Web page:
Common Questions about Ebola

We understand that Ebola is a cause of great public concern. Here are answers to common questions.

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1. What is Memorial Sloan Kettering (MSK) doing to protect patients, visitors, and staff from Ebola?

Experts from MSK’s Infection Control team are monitoring the outbreak in West Africa and cases in the United States. We are screening all patients before scheduled appointments and have additional screening in place for patients from the affected regions in West Africa.

If you  are a patient or caregiver who has traveled to Sierra Leone, Liberia, or Guinea in the past 21 days and you are planning to visit one of our locations, please contact your doctor’s office as soon as possible. If you are already at MSK, notify staff at the check-in desk immediately.

All employees who have traveled to the affected regions must receive medical clearance before returning to work.

Our staff is trained to meet all guidelines set out by the Centers for Disease Control and Prevention and the New York City Department of Health. They include screening, isolation, and proper procedures for putting on and removing protective equipment (the head hood and body gown, face shields, masks, and gloves you may have seen in the news).

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2. Is MSK one of the hospitals designated to care for patients with Ebola?

No. Eight New York State and three New Jersey hospitals have been designated to care for patients with Ebola. They are:

  • Mount Sinai, NewYork-Presbyterian, and Bellevue in Manhattan;
  • Montefiore in the Bronx;
  • North Shore/LIJ Health System and Stony Brook University Hospital on Long Island;
  • University Hospital in Syracuse and University of Rochester Medical Center in Upstate New York;
  • and Hackensack University Medical Center, Robert Wood Johnson University Hospital in New Brunswick, and University Hospital in Newark, New Jersey.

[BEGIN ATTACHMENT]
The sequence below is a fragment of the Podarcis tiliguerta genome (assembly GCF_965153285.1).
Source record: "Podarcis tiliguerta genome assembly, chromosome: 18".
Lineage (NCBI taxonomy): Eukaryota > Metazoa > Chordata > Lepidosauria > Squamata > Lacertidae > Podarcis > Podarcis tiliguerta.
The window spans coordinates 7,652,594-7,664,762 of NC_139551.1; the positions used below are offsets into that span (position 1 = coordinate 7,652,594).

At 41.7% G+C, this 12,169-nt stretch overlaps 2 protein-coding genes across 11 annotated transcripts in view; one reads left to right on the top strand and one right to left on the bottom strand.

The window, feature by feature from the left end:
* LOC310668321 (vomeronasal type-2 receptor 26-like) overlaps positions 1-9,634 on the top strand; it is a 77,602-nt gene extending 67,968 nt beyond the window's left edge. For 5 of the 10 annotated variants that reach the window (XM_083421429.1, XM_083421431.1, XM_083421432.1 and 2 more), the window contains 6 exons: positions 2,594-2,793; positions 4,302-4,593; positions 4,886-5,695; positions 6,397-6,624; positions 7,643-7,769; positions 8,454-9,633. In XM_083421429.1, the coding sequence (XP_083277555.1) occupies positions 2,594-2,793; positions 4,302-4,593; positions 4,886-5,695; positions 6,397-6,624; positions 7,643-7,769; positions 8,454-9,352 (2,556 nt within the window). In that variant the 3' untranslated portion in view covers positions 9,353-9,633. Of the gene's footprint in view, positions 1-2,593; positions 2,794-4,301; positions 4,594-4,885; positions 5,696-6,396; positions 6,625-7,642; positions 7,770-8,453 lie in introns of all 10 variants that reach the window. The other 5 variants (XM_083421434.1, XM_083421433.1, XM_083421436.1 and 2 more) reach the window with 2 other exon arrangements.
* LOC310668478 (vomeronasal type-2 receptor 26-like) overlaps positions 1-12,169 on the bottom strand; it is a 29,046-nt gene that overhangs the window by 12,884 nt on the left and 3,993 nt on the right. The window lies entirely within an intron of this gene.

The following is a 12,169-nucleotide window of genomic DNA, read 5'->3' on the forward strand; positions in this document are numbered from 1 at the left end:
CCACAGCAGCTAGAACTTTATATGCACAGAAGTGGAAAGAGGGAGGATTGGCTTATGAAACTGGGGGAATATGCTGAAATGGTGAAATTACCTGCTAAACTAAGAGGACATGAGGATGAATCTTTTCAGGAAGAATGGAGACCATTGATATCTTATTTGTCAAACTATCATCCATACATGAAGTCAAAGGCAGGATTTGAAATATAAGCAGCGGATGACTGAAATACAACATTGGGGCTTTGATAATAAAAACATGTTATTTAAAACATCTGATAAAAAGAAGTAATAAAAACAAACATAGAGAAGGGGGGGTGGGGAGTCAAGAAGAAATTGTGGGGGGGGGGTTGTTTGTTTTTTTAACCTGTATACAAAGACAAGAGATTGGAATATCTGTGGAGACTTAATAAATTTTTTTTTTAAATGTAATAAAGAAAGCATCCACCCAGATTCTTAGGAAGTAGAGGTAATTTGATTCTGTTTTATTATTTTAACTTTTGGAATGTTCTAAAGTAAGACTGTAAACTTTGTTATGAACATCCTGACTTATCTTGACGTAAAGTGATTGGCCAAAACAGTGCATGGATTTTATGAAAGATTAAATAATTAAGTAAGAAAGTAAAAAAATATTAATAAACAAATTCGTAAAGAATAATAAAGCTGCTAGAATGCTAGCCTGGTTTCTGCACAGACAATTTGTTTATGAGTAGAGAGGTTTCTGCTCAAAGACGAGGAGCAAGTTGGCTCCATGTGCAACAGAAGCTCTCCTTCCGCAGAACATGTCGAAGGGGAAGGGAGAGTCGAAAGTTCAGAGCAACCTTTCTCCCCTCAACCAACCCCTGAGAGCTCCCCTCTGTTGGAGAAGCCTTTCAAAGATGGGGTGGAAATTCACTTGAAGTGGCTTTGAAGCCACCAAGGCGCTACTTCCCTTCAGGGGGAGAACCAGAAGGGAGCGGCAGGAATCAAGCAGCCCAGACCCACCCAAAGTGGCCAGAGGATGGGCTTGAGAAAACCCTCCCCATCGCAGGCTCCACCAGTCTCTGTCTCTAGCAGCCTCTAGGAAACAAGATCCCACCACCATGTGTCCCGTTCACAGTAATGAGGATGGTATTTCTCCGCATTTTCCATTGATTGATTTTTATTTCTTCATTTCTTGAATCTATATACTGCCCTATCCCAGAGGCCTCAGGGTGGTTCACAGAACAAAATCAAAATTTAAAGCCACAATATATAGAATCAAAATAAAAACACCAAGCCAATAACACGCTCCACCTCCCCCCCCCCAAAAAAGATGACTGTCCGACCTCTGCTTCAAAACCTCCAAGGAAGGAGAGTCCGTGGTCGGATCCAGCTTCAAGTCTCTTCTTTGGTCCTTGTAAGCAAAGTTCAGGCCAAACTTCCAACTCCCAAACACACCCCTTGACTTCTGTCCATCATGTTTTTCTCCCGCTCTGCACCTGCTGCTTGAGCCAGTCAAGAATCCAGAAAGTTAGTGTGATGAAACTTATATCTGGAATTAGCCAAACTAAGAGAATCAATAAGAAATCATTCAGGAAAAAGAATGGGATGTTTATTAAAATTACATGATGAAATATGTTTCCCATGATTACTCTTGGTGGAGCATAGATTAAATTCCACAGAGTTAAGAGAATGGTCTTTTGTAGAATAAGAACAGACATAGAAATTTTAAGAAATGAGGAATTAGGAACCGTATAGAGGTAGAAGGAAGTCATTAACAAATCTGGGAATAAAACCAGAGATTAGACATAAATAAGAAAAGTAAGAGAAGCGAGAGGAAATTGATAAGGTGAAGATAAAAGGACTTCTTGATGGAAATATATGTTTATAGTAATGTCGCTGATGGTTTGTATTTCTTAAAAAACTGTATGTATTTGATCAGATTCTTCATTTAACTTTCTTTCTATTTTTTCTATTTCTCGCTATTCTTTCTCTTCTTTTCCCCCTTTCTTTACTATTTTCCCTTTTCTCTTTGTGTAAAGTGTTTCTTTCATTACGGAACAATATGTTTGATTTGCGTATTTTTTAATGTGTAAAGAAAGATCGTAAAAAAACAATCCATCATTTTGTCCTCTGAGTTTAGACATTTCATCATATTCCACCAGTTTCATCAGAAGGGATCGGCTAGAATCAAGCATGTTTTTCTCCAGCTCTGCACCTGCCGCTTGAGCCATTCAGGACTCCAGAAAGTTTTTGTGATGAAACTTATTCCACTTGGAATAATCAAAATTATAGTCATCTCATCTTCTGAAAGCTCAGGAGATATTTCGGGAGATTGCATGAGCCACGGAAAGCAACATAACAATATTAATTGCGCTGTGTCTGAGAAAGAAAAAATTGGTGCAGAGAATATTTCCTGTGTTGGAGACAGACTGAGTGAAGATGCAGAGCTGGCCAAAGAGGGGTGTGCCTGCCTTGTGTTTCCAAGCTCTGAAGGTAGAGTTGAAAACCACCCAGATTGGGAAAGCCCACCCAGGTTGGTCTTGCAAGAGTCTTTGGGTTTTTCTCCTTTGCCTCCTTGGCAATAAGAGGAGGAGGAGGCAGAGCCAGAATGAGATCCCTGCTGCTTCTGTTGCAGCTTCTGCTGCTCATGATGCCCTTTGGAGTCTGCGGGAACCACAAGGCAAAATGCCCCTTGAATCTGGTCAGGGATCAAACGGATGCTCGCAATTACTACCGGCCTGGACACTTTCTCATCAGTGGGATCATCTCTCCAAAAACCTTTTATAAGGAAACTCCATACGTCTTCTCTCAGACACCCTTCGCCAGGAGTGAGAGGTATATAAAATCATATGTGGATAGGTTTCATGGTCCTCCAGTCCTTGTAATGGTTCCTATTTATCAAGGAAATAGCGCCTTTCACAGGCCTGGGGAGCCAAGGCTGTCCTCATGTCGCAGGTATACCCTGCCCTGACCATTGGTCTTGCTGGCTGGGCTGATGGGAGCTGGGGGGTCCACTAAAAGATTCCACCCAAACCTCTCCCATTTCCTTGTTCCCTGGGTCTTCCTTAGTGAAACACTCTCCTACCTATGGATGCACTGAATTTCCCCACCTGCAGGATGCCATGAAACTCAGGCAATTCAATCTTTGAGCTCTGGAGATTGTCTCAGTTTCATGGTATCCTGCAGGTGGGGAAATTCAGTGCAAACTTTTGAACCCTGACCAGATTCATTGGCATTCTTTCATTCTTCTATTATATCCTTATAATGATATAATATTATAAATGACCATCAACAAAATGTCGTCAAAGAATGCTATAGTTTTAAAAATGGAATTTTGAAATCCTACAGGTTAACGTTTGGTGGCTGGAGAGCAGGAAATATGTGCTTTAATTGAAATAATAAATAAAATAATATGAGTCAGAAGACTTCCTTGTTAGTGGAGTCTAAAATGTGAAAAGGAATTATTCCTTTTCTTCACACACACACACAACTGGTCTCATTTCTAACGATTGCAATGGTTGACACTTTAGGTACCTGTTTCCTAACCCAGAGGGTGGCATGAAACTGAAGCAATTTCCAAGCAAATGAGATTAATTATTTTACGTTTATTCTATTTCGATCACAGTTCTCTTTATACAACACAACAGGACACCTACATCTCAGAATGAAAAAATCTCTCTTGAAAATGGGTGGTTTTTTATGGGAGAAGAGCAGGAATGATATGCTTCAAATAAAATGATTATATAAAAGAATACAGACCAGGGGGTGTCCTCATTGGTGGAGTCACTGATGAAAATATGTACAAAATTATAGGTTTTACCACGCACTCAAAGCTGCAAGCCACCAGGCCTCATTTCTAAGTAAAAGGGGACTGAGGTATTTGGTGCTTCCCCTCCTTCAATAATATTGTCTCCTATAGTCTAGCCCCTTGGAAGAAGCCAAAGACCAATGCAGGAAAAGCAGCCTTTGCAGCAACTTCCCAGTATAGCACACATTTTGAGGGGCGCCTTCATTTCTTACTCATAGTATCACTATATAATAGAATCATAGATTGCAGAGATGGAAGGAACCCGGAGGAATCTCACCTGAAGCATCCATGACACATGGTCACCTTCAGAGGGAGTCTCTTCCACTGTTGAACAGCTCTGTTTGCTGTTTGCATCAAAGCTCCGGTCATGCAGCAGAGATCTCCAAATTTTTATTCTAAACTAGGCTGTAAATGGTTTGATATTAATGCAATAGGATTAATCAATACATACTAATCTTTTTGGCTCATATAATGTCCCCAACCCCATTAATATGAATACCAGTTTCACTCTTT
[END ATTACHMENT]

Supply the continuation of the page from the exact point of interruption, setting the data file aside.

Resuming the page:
Our staff is prepared for all scenarios. If an MSK patient or employee is suspected to have Ebola, we have a protocol in place that includes placing the individual in isolation and working with the New York City Department of Health to transport the patient to one of the designated hospitals.

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3. What is Ebola and what are its symptoms?

Ebola is a rare and deadly disease. Ebola is spread through direct contact with the blood or bodily fluids of someone sick with the virus. Symptoms of Ebola include fever, body ache, fatigue, diarrhea, vomiting, stomach pain, and unexplained bleeding and bruising.

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4. How is Ebola spread?

Ebola viruses are transmitted through close and direct physical contact with blood or bodily fluids such as vomit, urine, feces, semen, saliva, or other fluids. Patients with Ebola are most contagious when severely ill.

Ebola is not spread by air, water, food, or casual contact.

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5. Is New York prepared for Ebola?

We understand that the Ebola virus is a cause of great public concern, especially now that it has been diagnosed in New York City. However, the city has been preparing for months and is well equipped to deal with the situation. 

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6. Is it safe to take public transportation?

Yes. The risk of contracting Ebola through casual contact, like riding the same subway car or sharing the same space with someone who’s infected but not sick, is extremely low and should not be a cause of concern.

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7. Where can I learn more about Ebola?

The Centers for Disease Control and Prevention is an excellent source of information:

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